Korea Trip: Summer 2017

Grecia Melgar Garcia

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So this past summer, I (Grecia) had the chance to travel abroad to Korea as a result of winning a scholarship to study there for a month. As a student, this has to be one of the greatest opportunities that have ever been made available to me so far, and I’m grateful for the support and encouragement on (my Korean teacher) Ms. Park’s part.

The scholarship is presented by a foundation known as the Korean Language and Culture foundation, and is made available to students ranging from middle school to high school juniors. Near the end of the first semester, they open applications for students, and an essay of a topic of your choice must be submitted. Of the hundreds of applicants, only a select few win; however, this doesn’t mean you win the trip to Korea. Third and Second place win small cash prizes; first place wins a three week trip, all expenses paid.

Actually, I won third place, but was still selected to attend the trip. In the thrill of the moment I forgot I didn’t have a passport. By this point, I only had a month until the actual trip. A few hundred dollars later, I’ve got a passport and I’m ready to leave. I won’t bore you by explaining the whole trip. I will, however, say that travelling alone for 13 hours over the Pacific ocean with a bunch of angsty teens is one of the scariest things I’ve ever experienced (that and having to share a bathroom with someone you don’t know at all for three weeks straight).

Korea, in a nutshell, is a hot, humid, rainy bubble full of walking models,  surrounded by history that dates back centuries. The culture shock

was immediately present. We were sweaty kids in neon yellow t shirts – completely out of place. But I found that this is what brought us together in the end. On the long bus rides to and from all of our destinations, we often talked about home, school, being lonely, and how the food was that day.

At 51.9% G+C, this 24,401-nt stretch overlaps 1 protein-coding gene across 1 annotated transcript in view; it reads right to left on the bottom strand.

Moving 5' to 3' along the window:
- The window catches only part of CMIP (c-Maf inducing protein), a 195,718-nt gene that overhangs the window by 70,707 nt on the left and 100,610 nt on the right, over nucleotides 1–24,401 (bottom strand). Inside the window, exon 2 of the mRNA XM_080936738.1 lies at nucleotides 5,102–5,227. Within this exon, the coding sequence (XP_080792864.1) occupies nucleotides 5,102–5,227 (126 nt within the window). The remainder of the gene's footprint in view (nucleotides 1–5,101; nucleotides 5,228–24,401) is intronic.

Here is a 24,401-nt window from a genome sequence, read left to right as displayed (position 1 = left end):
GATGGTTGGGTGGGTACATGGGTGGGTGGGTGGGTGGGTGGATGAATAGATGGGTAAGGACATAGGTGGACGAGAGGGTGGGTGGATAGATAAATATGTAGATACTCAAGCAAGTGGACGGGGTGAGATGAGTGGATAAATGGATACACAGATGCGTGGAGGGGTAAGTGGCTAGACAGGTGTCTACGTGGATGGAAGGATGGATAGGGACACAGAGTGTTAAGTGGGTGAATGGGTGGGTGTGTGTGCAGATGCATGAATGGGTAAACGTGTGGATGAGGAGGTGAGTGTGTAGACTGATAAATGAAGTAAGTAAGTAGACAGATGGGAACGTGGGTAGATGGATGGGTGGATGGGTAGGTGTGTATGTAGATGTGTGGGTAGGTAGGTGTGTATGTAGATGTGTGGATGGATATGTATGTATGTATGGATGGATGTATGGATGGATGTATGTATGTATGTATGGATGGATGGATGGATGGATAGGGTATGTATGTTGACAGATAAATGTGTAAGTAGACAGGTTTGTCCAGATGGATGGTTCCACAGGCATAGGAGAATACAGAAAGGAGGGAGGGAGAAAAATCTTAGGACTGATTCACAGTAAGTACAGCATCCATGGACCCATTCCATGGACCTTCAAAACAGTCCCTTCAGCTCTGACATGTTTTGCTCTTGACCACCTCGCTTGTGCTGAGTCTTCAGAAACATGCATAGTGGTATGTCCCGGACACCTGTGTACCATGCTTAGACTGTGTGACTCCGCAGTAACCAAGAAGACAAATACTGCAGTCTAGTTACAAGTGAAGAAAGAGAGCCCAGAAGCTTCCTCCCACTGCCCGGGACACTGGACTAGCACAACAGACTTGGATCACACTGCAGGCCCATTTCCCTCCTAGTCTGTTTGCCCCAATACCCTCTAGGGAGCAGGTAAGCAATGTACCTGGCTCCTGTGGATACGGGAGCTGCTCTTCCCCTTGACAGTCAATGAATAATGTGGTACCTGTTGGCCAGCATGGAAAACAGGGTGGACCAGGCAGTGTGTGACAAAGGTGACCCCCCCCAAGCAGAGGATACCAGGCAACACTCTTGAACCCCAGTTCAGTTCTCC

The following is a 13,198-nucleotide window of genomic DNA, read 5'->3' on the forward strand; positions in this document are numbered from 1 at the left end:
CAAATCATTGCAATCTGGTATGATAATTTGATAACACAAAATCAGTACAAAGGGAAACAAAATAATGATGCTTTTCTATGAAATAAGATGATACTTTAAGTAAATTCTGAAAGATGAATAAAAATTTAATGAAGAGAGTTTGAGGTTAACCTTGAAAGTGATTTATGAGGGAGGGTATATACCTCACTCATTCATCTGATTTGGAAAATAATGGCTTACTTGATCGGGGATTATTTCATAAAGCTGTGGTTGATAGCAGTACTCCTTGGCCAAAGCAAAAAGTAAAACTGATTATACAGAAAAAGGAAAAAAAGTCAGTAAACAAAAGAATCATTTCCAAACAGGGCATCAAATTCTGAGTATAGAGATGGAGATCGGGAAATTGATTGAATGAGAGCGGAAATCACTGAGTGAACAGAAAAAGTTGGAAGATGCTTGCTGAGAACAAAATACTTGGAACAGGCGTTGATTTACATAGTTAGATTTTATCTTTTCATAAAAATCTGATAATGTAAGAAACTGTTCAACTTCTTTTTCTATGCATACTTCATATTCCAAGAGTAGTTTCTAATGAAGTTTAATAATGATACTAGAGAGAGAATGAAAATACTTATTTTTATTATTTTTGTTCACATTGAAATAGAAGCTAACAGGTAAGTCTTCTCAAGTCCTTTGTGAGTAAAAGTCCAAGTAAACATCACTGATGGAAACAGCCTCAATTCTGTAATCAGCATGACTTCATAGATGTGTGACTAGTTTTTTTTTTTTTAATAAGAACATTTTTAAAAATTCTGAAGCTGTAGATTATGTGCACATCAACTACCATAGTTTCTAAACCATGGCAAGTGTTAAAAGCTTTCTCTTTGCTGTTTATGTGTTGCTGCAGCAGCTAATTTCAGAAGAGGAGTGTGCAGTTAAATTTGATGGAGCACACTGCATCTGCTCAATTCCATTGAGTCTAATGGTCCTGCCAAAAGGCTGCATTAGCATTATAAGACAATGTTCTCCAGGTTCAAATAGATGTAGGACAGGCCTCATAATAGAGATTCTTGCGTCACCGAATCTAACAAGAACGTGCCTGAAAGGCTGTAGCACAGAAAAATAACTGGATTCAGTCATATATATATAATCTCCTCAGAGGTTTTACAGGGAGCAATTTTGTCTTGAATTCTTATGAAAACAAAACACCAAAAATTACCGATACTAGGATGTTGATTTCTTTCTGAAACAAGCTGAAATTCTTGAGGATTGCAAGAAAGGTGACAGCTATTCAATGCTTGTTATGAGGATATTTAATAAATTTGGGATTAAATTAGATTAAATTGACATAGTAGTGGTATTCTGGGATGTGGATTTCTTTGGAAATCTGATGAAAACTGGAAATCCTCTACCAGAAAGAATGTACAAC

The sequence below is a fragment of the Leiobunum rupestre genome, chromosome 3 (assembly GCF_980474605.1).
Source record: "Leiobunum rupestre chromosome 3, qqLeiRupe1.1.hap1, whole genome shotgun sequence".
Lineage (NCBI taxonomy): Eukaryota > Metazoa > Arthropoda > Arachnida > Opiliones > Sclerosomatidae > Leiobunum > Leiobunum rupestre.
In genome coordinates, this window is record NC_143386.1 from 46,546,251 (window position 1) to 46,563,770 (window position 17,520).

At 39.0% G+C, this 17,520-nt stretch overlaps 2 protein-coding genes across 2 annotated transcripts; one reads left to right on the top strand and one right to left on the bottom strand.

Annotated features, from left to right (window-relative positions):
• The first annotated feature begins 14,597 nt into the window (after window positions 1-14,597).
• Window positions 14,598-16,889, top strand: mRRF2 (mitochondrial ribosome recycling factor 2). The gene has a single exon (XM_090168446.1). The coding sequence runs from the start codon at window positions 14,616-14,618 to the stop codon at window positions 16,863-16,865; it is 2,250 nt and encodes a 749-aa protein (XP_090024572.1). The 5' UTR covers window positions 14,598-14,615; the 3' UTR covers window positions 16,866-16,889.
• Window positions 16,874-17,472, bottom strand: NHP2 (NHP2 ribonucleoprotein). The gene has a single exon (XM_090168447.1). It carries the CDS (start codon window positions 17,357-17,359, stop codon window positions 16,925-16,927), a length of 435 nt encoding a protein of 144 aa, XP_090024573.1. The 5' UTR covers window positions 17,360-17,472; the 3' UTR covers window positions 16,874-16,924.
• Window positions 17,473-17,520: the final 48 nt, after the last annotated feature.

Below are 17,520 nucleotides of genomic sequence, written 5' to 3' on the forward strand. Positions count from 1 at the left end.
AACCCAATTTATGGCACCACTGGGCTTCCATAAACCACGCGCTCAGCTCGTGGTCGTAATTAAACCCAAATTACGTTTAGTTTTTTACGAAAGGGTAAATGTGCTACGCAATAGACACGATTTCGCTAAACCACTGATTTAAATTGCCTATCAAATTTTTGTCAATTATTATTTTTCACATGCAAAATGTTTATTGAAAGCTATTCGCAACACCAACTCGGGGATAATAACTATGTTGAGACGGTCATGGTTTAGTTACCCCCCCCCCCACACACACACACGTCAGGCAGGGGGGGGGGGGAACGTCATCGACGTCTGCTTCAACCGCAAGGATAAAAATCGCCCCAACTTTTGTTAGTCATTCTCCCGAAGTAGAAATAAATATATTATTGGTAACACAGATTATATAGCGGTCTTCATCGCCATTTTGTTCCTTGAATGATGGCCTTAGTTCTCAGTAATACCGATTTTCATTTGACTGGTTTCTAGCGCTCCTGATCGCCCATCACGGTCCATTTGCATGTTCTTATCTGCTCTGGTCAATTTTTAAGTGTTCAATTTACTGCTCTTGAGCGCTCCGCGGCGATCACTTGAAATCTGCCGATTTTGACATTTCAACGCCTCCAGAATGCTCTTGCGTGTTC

We stayed in Incheon, where the George Mason University Korea was in. Our dorms were small – two desks, two beds, a bathroom and a shower stall with no door (very awkward). I happened to be paired with an amazing person who made the trip so much fun, comfortable, and easier to bear. The homesickness struck very quickly, and the staff tried their very best to keep everyone happy.

Three weeks may seem very long, but in the end, it turned out to be too short. We explored the northwest area of Korea, making frequent visits to Seoul for sightseeing, museums, and of course, shopping. A few of the highlights include: Namsan Seoul Tower (scene pictures on the right), Myeongdong shopping district, Music Bank, Gwanghwamun and Gyeongbokgung palace gates (the former pictured above), Mud Flats, and Everland (A Korean version of Disneyland). On some days, we’d have to rush through some destinations just to make sure we’d have enough time to visit all of the planned spots. Personally, my favorite place had to be Everland because of all of the thrilling rides and cute animal theme.

The highlight of the entire trip, however, had to be the food. There were so many types of food we had the chance to try. Of course on most days, we’d have the campus cafeteria food. The cafeteria food was a mix of western, modern and traditional Korean food. Nonetheless, an amateur foodie dream come true. On the days we got to go out, we tried Instagram level food. If you thought the Korean food here in Koreatown was amazing, you haven’t lived at all.

If I haven’t yet convinced you that this trip is a once in a lifetime opportunity you should take, maybe this picture will change your mind.

Yes, that is a dog cafe. And yes, that dog (Goldeng) is the waiter. (My friend Klaudia beside the celeb.)

 

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